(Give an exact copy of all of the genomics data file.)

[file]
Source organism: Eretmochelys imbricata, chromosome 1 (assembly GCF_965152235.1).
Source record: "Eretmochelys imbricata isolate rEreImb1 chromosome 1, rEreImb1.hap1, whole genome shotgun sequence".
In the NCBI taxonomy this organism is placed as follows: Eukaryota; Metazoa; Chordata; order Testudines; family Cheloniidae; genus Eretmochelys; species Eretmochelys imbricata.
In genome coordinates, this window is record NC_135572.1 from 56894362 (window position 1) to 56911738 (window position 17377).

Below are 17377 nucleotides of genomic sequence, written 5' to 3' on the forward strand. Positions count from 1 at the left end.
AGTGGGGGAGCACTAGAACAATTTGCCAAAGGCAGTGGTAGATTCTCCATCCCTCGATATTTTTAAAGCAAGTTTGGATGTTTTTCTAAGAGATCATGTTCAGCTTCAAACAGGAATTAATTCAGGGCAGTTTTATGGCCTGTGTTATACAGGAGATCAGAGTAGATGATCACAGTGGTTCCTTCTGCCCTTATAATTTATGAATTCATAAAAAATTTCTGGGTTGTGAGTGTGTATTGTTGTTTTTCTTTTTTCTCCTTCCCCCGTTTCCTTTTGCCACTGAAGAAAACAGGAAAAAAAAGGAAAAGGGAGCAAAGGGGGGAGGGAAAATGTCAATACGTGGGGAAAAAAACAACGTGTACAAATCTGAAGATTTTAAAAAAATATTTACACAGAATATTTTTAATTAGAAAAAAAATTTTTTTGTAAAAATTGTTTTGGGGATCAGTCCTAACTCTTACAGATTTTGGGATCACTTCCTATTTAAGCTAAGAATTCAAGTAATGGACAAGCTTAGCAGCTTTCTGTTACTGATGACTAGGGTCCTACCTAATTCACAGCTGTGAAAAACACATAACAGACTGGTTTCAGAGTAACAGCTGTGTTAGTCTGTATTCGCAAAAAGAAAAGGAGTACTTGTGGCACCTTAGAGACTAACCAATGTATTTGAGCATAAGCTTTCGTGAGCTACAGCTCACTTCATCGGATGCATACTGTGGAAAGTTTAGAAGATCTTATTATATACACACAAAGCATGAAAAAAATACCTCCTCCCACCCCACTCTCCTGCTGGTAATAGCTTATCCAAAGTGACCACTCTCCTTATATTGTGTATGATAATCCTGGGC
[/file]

Source organism: Eretmochelys imbricata, chromosome 1 (assembly GCF_965152235.1).
Source record: "Eretmochelys imbricata isolate rEreImb1 chromosome 1, rEreImb1.hap1, whole genome shotgun sequence".
In the NCBI taxonomy this organism is placed as follows: Eukaryota; Metazoa; Chordata; order Testudines; family Cheloniidae; genus Eretmochelys; species Eretmochelys imbricata.
In genome coordinates, this window is record NC_135572.1 from 56894362 (window position 1) to 56911738 (window position 17377).

Below are 17377 nucleotides of genomic sequence, written 5' to 3' on the forward strand. Positions count from 1 at the left end.
AGTGGGGGAGCACTAGAACAATTTGCCAAAGGCAGTGGTAGATTCTCCATCCCTCGATATTTTTAAAGCAAGTTTGGATGTTTTTCTAAGAGATCATGTTCAGCTTCAAACAGGAATTAATTCAGGGCAGTTTTATGGCCTGTGTTATACAGGAGATCAGAGTAGATGATCACAGTGGTTCCTTCTGCCCTTATAATTTATGAATTCATAAAAAATTTCTGGGTTGTGAGTGTGTATTGTTGTTTTTCTTTTTTCTCCTTCCCCCGTTTCCTTTTGCCACTGAAGAAAACAGGAAAAAAAAGGAAAAGGGAGCAAAGGGGGGAGGGAAAATGTCAATACGTGGGGAAAAAAACAACGTGTACAAATCTGAAGATTTTAAAAAAATATTTACACAGAATATTTTTAATTAGAAAAAAAATTTTTTTGTAAAAATTGTTTTGGGGATCAGTCCTAACTCTTACAGATTTTGGGATCACTTCCTATTTAAGCTAAGAATTCAAGTAATGGACAAGCTTAGCAGCTTTCTGTTACTGATGACTAGGGTCCTACCTAATTCACAGCTGTGAAAAACACATAACAGACTGGTTTCAGAGTAACAGCTGTGTTAGTCTGTATTCGCAAAAAGAAAAGGAGTACTTGTGGCACCTTAGAGACTAACCAATGTATTTGAGCATAAGCTTTCGTGAGCTACAGCTCACTTCATCGGATGCATACTGTGGAAAGTTTAGAAGATCTTATTATATACACACAAAGCATGAAAAAAATACCTCCTCCCACCCCACTCTCCTGCTGGTAATAGCTTATCCAAAGTGACCACTCTCCTTATATTGTGTATGATAATCCTGGGC